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Edward T. Morman

physician and public health activist, was born in Point-á-Pitre, Guadeloupe, French West Indies, the son of Eleodore Cornely and Adrienne Mellon. When he was three years old, his family moved to Santurce, Puerto Rico. In 1920 the family relocated to Harlem for one year and then moved to Detroit, where his father found work in an auto plant.

After attending Detroit City College, Cornely transferred to the University of Michigan. He earned his AB in 1928 and his MD in 1932 both from the University of Michigan where he was one of 4 blacks in a medical school class of 250 students Unable to get an internship in the North he spent a year at the segregated Lincoln Hospital in Durham North Carolina He intended to continue with specialty training in surgery but effectively barred from a residency he returned to the University of Michigan to study public ...

Article

Louis M. Abbey

periodontist, public health specialist, and educator, was born Clifton Orin Dummett in Georgetown, British Guiana (later Guyana), the youngest of four children of Eglantine Annabella Johnson, a homemaker, and Alexander Adolphus Dummett, a pharmacist and registered dentist. Clifton attended St. Phillips Elementary School from 1924 until 1930 and Queen's College high school from 1930 until 1936, both in Georgetown, British Guiana. His values were strongly influenced by his father, mother, and uncle, Reginald Johnson, an Edinburgh-trained public health physician in Georgetown. “I came from a family that believed in the equality of man. I respected all peoples and demanded similar respect from those with whom I came in contact” (personal communication with the author).

Right after high school, in 1936 Alexander Adolphus Dummett obtained a student visa for his son to study in the United States at Howard University in Washington D ...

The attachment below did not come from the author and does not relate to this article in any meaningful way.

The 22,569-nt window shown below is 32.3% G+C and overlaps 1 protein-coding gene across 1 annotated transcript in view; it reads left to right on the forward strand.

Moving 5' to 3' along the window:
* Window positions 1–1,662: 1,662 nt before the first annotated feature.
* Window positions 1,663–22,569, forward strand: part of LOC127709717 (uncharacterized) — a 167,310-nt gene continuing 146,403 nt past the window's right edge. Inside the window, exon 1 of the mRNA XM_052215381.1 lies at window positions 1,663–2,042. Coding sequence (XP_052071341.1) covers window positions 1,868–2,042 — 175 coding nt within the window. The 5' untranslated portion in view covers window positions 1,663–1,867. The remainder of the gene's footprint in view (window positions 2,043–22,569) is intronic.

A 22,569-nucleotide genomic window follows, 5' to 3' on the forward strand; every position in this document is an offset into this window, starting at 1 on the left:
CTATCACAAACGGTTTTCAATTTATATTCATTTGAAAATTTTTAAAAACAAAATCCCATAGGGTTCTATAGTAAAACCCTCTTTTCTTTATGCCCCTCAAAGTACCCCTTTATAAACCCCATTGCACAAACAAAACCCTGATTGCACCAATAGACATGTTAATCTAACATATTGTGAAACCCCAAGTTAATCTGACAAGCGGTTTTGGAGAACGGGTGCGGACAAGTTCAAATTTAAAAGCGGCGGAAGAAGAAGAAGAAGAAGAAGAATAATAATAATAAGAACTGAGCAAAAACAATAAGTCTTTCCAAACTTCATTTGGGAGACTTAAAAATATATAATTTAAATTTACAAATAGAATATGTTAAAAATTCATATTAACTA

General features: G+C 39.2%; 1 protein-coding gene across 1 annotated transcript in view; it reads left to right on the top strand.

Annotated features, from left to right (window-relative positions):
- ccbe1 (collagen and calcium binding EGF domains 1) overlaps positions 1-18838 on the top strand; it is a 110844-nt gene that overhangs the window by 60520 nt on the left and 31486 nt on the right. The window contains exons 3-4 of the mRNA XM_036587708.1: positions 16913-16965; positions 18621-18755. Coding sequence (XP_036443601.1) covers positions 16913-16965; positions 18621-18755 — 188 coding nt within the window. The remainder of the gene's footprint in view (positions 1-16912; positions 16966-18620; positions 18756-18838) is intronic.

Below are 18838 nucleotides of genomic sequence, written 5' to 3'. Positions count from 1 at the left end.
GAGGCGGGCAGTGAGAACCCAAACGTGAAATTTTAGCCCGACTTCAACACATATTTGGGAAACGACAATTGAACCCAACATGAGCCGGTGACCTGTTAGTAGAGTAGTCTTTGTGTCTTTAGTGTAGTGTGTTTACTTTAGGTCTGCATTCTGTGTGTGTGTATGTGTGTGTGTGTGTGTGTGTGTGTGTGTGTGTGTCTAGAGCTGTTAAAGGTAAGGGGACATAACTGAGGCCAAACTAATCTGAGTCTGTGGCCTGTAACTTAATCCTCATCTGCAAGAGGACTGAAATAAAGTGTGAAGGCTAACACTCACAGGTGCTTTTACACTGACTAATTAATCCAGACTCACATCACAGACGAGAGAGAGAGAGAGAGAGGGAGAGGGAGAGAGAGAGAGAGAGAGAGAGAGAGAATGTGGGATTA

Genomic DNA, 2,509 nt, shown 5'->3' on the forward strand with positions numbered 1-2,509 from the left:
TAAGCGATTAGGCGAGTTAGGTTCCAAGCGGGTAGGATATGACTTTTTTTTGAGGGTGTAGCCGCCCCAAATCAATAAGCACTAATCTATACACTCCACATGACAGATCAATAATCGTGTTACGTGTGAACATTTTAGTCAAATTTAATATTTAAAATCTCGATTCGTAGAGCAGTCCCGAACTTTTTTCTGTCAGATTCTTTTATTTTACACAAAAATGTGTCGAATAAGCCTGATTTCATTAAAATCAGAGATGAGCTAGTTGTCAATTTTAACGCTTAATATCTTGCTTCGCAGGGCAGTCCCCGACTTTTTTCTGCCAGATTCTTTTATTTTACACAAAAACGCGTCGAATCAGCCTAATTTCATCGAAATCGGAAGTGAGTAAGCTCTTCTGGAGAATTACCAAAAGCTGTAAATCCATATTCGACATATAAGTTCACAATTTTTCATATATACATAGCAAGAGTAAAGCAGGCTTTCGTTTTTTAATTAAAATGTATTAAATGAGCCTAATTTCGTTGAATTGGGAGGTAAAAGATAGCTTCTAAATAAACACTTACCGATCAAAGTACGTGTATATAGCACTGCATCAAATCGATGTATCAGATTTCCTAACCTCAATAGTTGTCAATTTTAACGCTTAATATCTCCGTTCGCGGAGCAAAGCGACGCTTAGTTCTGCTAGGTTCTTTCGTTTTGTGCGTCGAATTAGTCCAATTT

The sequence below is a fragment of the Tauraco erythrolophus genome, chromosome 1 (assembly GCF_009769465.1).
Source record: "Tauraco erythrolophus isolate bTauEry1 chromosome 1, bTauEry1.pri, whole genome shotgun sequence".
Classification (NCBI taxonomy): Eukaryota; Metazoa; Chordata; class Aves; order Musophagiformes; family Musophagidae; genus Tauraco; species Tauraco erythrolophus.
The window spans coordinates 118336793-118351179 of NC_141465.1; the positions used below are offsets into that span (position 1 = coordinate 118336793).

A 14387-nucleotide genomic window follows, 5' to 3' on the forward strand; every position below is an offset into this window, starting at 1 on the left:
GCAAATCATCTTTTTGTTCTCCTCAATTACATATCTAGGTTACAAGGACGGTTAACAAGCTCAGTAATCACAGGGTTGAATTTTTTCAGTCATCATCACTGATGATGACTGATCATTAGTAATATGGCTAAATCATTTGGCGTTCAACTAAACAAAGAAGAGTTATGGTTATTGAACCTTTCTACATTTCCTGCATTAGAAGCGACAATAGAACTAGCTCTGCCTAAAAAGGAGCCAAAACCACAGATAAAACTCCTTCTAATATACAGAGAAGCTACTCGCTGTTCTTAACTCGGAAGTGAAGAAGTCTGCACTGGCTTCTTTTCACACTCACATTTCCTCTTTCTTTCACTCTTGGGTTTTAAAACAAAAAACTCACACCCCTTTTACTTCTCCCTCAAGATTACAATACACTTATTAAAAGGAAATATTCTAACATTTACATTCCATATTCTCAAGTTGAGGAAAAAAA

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Wilnise Jasmin

psychiatrist, administrator, and physician, was born Mildred Mitchell in Brunswick, Georgia, the daughter of a minister and registered nurse. At the age of 12, she volunteered for the Red Cross to care for those injured in a tornado that swept through her hometown of Cordele, Georgia. This experience as well as her love for science and her need to help people, greatly influenced her decision to pursue medicine. She attended Barber-Scotia College in Concord, North Carolina, from 1937 to 1939 and graduated from Johnson C. Smith University, in Charlotte, North Carolina, in 1941. She received her medical degree from Women's Medical College of Pennsylvania in 1946 completed her internship and then became a general practitioner She was recruited as a staff physician while completing her internship at Lakin State Hospital a facility in West Virginia for mentally ill African Americans Her experience at Lakin brought ...

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Robert C. Hayden

Louis Tompkins Wright was born in La Grange, Georgia, the son of Ceah Ketcham Wright, a physician and clergyman, and Lula Tompkins. After his father's death in 1895, his mother married William Fletcher Penn, a physician who was the first African American to graduate from Yale University Medical School. Raised and educated in Atlanta, Wright received his elementary, secondary, and college education at Clark University in Atlanta, graduating in 1911 as valedictorian of his class. His stepfather was one of the guiding influences that led to his choice of medicine as a career.

Wright graduated from Harvard Medical School, cum laude and fourth in his class, in 1915 While in medical school he exhibited his willingness to take a strong stand against racial injustice when he successfully opposed a hospital policy that would have barred him but not his white classmates from the practicum ...